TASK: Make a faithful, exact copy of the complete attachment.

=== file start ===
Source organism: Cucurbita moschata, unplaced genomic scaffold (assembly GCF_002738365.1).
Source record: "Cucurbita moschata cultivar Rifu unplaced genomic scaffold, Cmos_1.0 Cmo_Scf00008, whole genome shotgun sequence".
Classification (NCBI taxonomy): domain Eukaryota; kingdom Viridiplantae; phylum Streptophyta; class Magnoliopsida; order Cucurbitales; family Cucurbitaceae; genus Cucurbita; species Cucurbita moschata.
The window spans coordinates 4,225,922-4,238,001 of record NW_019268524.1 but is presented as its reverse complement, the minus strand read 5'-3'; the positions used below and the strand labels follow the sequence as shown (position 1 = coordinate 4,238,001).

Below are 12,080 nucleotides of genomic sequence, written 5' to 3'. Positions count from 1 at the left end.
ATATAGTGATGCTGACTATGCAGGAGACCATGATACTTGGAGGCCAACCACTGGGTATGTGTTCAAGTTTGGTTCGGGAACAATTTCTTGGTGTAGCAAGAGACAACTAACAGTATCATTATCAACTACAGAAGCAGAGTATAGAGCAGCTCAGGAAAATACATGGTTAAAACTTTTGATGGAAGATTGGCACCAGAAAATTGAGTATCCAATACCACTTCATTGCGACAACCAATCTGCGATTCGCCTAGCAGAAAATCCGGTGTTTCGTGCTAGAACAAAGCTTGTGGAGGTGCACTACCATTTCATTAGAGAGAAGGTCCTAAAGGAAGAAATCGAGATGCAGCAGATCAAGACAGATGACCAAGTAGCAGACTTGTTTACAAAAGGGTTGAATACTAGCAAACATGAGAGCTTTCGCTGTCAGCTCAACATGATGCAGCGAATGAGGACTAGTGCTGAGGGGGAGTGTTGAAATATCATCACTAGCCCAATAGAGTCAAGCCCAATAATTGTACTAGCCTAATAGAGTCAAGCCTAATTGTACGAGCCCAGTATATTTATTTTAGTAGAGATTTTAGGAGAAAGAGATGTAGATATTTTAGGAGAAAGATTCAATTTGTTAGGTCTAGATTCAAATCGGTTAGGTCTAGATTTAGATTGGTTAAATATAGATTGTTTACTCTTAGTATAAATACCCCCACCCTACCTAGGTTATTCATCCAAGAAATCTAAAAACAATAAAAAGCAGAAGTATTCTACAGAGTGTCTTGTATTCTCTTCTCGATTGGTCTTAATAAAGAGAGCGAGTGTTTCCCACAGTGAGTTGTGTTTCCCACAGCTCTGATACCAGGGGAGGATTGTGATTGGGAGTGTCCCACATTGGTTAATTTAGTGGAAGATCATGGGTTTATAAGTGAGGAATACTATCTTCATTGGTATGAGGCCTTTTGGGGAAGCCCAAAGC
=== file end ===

Source organism: Cucurbita moschata, unplaced genomic scaffold (assembly GCF_002738365.1).
Source record: "Cucurbita moschata cultivar Rifu unplaced genomic scaffold, Cmos_1.0 Cmo_Scf00008, whole genome shotgun sequence".
Classification (NCBI taxonomy): domain Eukaryota; kingdom Viridiplantae; phylum Streptophyta; class Magnoliopsida; order Cucurbitales; family Cucurbitaceae; genus Cucurbita; species Cucurbita moschata.
The window spans coordinates 4,225,922-4,238,001 of record NW_019268524.1 but is presented as its reverse complement, the minus strand read 5'-3'; the positions used below and the strand labels follow the sequence as shown (position 1 = coordinate 4,238,001).

Below are 12,080 nucleotides of genomic sequence, written 5' to 3'. Positions count from 1 at the left end.
ATATAGTGATGCTGACTATGCAGGAGACCATGATACTTGGAGGCCAACCACTGGGTATGTGTTCAAGTTTGGTTCGGGAACAATTTCTTGGTGTAGCAAGAGACAACTAACAGTATCATTATCAACTACAGAAGCAGAGTATAGAGCAGCTCAGGAAAATACATGGTTAAAACTTTTGATGGAAGATTGGCACCAGAAAATTGAGTATCCAATACCACTTCATTGCGACAACCAATCTGCGATTCGCCTAGCAGAAAATCCGGTGTTTCGTGCTAGAACAAAGCTTGTGGAGGTGCACTACCATTTCATTAGAGAGAAGGTCCTAAAGGAAGAAATCGAGATGCAGCAGATCAAGACAGATGACCAAGTAGCAGACTTGTTTACAAAAGGGTTGAATACTAGCAAACATGAGAGCTTTCGCTGTCAGCTCAACATGATGCAGCGAATGAGGACTAGTGCTGAGGGGGAGTGTTGAAATATCATCACTAGCCCAATAGAGTCAAGCCCAATAATTGTACTAGCCTAATAGAGTCAAGCCTAATTGTACGAGCCCAGTATATTTATTTTAGTAGAGATTTTAGGAGAAAGAGATGTAGATATTTTAGGAGAAAGATTCAATTTGTTAGGTCTAGATTCAAATCGGTTAGGTCTAGATTTAGATTGGTTAAATATAGATTGTTTACTCTTAGTATAAATACCCCCACCCTACCTAGGTTATTCATCCAAGAAATCTAAAAACAATAAAAAGCAGAAGTATTCTACAGAGTGTCTTGTATTCTCTTCTCGATTGGTCTTAATAAAGAGAGCGAGTGTTTCCCACAGTGAGTTGTGTTTCCCACAGCTCTGATACCAGGGGAGGATTGTGATTGGGAGTGTCCCACATTGGTTAATTTAGTGGAAGATCATGGGTTTATAAGTGAGGAATACTATCTTCATTGGTATGAGGCCTTTTGGGGAAGCCCAAAGC